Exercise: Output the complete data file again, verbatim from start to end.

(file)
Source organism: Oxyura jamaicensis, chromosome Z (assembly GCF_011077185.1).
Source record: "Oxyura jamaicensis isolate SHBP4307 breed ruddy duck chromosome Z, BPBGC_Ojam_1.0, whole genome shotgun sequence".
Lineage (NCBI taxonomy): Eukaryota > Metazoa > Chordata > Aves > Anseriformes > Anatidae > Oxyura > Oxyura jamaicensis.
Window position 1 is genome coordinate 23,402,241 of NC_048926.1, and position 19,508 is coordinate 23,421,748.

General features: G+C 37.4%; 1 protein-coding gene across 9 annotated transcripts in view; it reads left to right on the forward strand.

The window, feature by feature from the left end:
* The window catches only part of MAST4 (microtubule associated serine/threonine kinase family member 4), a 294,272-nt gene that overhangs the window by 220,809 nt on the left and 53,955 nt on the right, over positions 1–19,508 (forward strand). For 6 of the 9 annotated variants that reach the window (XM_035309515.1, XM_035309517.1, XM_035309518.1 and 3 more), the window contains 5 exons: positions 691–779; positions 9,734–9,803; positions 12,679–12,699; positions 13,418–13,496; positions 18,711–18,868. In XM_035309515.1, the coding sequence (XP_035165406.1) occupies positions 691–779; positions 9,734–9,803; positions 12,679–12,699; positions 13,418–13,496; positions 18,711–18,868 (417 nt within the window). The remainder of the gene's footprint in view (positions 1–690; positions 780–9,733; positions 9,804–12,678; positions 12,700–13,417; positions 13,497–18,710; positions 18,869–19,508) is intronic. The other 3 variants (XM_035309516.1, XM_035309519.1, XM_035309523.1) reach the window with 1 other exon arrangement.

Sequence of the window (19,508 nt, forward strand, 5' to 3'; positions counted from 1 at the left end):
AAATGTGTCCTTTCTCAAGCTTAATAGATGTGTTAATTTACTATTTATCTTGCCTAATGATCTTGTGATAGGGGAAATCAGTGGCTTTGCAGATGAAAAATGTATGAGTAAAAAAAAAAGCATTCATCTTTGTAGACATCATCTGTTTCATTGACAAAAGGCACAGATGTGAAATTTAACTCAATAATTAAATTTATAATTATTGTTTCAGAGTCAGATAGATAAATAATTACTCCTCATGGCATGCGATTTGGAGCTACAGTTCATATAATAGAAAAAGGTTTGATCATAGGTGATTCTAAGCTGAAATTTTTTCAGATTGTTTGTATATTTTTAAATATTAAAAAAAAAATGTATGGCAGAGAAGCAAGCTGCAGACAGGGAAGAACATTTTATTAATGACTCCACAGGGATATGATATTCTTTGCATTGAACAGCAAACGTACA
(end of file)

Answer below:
Source organism: Oxyura jamaicensis, chromosome Z (assembly GCF_011077185.1).
Source record: "Oxyura jamaicensis isolate SHBP4307 breed ruddy duck chromosome Z, BPBGC_Ojam_1.0, whole genome shotgun sequence".
Lineage (NCBI taxonomy): Eukaryota > Metazoa > Chordata > Aves > Anseriformes > Anatidae > Oxyura > Oxyura jamaicensis.
Window position 1 is genome coordinate 23,402,241 of NC_048926.1, and position 19,508 is coordinate 23,421,748.

General features: G+C 37.4%; 1 protein-coding gene across 9 annotated transcripts in view; it reads left to right on the forward strand.

The window, feature by feature from the left end:
* The window catches only part of MAST4 (microtubule associated serine/threonine kinase family member 4), a 294,272-nt gene that overhangs the window by 220,809 nt on the left and 53,955 nt on the right, over positions 1–19,508 (forward strand). For 6 of the 9 annotated variants that reach the window (XM_035309515.1, XM_035309517.1, XM_035309518.1 and 3 more), the window contains 5 exons: positions 691–779; positions 9,734–9,803; positions 12,679–12,699; positions 13,418–13,496; positions 18,711–18,868. In XM_035309515.1, the coding sequence (XP_035165406.1) occupies positions 691–779; positions 9,734–9,803; positions 12,679–12,699; positions 13,418–13,496; positions 18,711–18,868 (417 nt within the window). The remainder of the gene's footprint in view (positions 1–690; positions 780–9,733; positions 9,804–12,678; positions 12,700–13,417; positions 13,497–18,710; positions 18,869–19,508) is intronic. The other 3 variants (XM_035309516.1, XM_035309519.1, XM_035309523.1) reach the window with 1 other exon arrangement.

Sequence of the window (19,508 nt, forward strand, 5' to 3'; positions counted from 1 at the left end):
AAATGTGTCCTTTCTCAAGCTTAATAGATGTGTTAATTTACTATTTATCTTGCCTAATGATCTTGTGATAGGGGAAATCAGTGGCTTTGCAGATGAAAAATGTATGAGTAAAAAAAAAAGCATTCATCTTTGTAGACATCATCTGTTTCATTGACAAAAGGCACAGATGTGAAATTTAACTCAATAATTAAATTTATAATTATTGTTTCAGAGTCAGATAGATAAATAATTACTCCTCATGGCATGCGATTTGGAGCTACAGTTCATATAATAGAAAAAGGTTTGATCATAGGTGATTCTAAGCTGAAATTTTTTCAGATTGTTTGTATATTTTTAAATATTAAAAAAAAAATGTATGGCAGAGAAGCAAGCTGCAGACAGGGAAGAACATTTTATTAATGACTCCACAGGGATATGATATTCTTTGCATTGAACAGCAAACGTACA